It can be overwhelming to stay on top of so many different website metrics while figuring out how to adjust your website to improve them. Your website bounce rate is one of those key measurements. Knowing your bounce rate can give you additional insight into how your visitors are interacting with your site, which in turn gives you opportunities to lower it.
Before we look at how to lower your bounce rate, here’s a quick primer:
A bounce is when a visitor opens a page on your website and does one of the following:
- Exits immediately.
- Clicks on a link that takes them to a different website.
- Clicks the back button to return to the previous page.
- Stays on the page for 30 minutes without interacting with any of your page elements.
The bounce rate is calculated by dividing the number of visitors who bounced by the total number of website visitors and multiplying that number by 100. If 1,000 visitors visited your website and 300 of those visitors bounced, then your bounce rate is 30 percent.
Your website’s bounce rate is a relative metric. You shouldn’t take the rate at its numerical value and deem it good or bad. To determine whether or not your bounce rate is concerning, consider the following:
- Content websites: 40-60 percent
- Lead generation pages: 30-50 percent
- Blogs: 70-98 percent
- Retail sites: 24-40 percent
- Service sites: 10-30 percent
- Landing pages: 70-90 percent
It’s worth diving into your Google Analytics and looking at the Time Spent on Page and the Average Session Duration.
If visitors are spending a good amount of time on a page but haven’t engaged with it (such as by viewing a video or clicking a link), it’s likely that your content is relevant to their search but does not encourage any further interaction. This means there’s an opportunity to add more interactive elements on the page.
When does it make sense to have a high bounce rate? Optimized landing pages with a brief form that meets visitors’ expectations are expected to have a high bounce rate. Similarly, if you’ve created pages that clearly answer your visitors’ questions, a higher bounce rate is less of a cause for concern.
However, if your website has a less-than-ideal bounce rate, that doesn't mean you need to entirely redesign your website. Here’s how to lower your website bounce rate by making adjustments to your existing pages:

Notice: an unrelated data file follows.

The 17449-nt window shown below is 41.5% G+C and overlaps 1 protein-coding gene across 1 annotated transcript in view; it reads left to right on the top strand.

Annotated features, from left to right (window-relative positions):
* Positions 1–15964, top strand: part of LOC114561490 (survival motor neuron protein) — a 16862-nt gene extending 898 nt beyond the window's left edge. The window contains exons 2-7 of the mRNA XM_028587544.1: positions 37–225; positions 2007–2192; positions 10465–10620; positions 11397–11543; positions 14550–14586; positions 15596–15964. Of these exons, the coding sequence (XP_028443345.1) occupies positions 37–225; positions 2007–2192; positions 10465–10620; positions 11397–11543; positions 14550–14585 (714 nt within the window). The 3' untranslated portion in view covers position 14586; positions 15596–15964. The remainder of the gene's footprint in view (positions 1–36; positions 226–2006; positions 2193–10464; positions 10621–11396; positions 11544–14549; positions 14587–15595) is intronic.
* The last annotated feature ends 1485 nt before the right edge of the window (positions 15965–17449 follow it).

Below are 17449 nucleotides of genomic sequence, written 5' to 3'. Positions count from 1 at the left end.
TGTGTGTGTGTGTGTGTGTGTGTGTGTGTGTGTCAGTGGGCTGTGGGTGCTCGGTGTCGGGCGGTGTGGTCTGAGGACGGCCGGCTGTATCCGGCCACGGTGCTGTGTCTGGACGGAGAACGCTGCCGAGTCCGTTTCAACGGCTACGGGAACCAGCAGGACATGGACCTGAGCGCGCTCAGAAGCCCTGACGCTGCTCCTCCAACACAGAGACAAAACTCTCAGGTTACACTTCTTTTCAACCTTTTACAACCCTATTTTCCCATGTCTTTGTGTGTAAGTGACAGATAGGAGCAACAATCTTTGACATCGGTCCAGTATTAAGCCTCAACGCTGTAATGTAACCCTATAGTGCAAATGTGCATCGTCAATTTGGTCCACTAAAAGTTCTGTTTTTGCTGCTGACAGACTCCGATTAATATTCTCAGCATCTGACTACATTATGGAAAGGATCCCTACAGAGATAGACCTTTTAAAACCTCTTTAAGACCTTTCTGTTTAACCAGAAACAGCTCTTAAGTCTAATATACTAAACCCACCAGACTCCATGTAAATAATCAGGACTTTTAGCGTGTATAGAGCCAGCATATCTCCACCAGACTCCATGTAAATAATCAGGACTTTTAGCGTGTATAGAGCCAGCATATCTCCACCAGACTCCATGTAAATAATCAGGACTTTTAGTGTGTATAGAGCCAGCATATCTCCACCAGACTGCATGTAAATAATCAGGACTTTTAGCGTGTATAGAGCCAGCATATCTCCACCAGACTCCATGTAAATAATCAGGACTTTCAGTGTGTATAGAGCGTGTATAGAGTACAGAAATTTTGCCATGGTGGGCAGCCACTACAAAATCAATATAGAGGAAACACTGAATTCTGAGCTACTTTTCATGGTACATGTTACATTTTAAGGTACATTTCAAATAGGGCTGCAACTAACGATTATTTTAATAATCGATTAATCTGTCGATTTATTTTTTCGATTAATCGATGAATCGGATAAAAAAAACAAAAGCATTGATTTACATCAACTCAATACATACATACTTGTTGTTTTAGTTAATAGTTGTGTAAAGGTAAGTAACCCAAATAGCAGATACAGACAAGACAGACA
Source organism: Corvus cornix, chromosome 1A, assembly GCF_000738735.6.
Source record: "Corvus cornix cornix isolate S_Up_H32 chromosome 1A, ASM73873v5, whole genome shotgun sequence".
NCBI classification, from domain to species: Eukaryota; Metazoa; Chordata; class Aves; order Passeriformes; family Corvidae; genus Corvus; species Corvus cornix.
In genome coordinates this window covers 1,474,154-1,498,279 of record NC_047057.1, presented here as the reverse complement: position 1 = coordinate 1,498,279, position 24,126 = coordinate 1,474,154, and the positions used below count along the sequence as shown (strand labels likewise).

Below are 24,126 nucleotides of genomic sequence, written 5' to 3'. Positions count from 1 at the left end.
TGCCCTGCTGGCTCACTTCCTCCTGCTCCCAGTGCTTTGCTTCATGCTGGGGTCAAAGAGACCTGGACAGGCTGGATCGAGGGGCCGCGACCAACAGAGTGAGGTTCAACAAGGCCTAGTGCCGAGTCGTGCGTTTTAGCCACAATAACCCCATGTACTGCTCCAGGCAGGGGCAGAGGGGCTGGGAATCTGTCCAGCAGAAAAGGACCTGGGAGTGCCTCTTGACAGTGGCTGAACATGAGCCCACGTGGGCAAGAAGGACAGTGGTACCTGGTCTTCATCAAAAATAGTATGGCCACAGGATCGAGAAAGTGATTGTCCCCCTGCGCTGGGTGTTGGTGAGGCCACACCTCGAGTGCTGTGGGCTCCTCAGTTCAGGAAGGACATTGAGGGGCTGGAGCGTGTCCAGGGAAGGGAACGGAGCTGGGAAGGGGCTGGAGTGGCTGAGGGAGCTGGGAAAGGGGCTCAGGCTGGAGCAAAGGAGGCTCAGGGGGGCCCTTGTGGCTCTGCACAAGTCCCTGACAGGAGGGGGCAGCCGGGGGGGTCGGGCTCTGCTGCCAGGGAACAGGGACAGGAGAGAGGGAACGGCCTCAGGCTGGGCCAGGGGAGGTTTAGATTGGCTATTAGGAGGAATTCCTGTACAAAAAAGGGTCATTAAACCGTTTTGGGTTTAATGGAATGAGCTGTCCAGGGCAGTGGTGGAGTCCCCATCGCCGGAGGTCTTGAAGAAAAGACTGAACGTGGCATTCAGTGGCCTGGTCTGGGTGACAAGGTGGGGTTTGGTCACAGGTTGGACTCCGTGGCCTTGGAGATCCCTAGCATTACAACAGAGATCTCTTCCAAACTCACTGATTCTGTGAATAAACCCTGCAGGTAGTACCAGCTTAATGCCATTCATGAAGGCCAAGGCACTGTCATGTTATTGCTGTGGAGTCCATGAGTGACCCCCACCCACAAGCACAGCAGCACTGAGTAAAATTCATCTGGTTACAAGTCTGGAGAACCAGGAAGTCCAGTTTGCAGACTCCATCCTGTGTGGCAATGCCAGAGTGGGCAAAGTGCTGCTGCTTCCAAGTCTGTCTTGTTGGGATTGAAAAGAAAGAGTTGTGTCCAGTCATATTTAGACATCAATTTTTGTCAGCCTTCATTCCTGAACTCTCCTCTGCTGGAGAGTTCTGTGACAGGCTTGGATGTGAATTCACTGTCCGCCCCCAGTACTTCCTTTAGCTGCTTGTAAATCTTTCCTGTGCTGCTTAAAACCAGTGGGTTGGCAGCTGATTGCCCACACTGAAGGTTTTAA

Optimize Your Page for Search
Don’t ignore the meta description for your website; it’s a valuable tool to let people know what your website is all about. Your description should be written in a natural (non-spammy) way and compel the person searching to click.
In addition, ensure that your targeted keywords are used in your meta description and throughout your content in an appropriate and relevant way.
How does this help lower your bounce rate? When the right visitors find your site, they are more likely to find your content valuable and more likely to stay on your website and interact with it.
Create an Enjoyable User Experience
It’s important to make it easy for visitors to navigate your website and get the information they’re looking for.
Your navigation should clearly label each area of the website and should also be optimized for any screen. You don’t want visitors to leave your site simply because they couldn’t find the page they wanted.
Additionally, try reducing distracting CTAs or advertisements on your website. Too many pop-up ads and forms can be cumbersome and overwhelming as your visitor scrolls down the page. If you use pop-up forms, implement them thoughtfully so that they show up when the visitor expects more information.
Finally, make sure the text on your pages is formatted for readability: Digesting long, text-heavy sections of content is difficult, especially on mobile. Help your reader navigate down the page by providing subheadings and bullet points that break up the content and highlight important concepts or ideas.
Ensure That Your Site Loads Quickly
Loading time is a critical measure for websites—the slower your website loads, the more likely visitors are to abandon your website. Nearly half of consumers expect a page to load in two seconds or less—and 40 percent of those consumers will leave your website if it takes more than two seconds to load. Furthermore, your search rankings in Google can benefit from a faster loading speed.
To speed up your page loading time, avoid using auto-loading multimedia such as videos, and use Google’s AMP framework to load the mobile-version of your website quickly. You can also check out Google’s PaidSpeed Insights to identify page-loading opportunities specific to your website.
Build Credibility with Your Content
Ultimately, you want to build a website that visitors regard as credible and knowledgeable, which is one of the strongest ways to reduce your bounce rate. Your content should be compelling, match visitors’ intents for visiting your website, and help move them down the funnel by providing valuable information.
Visitor expectations can widely vary. They may be visiting for the first time, returning, or looking for specific information. When your website easily guides these visitors in the right direction, they’ll be more likely to stay on your pages and engage with your website than to leave disappointed.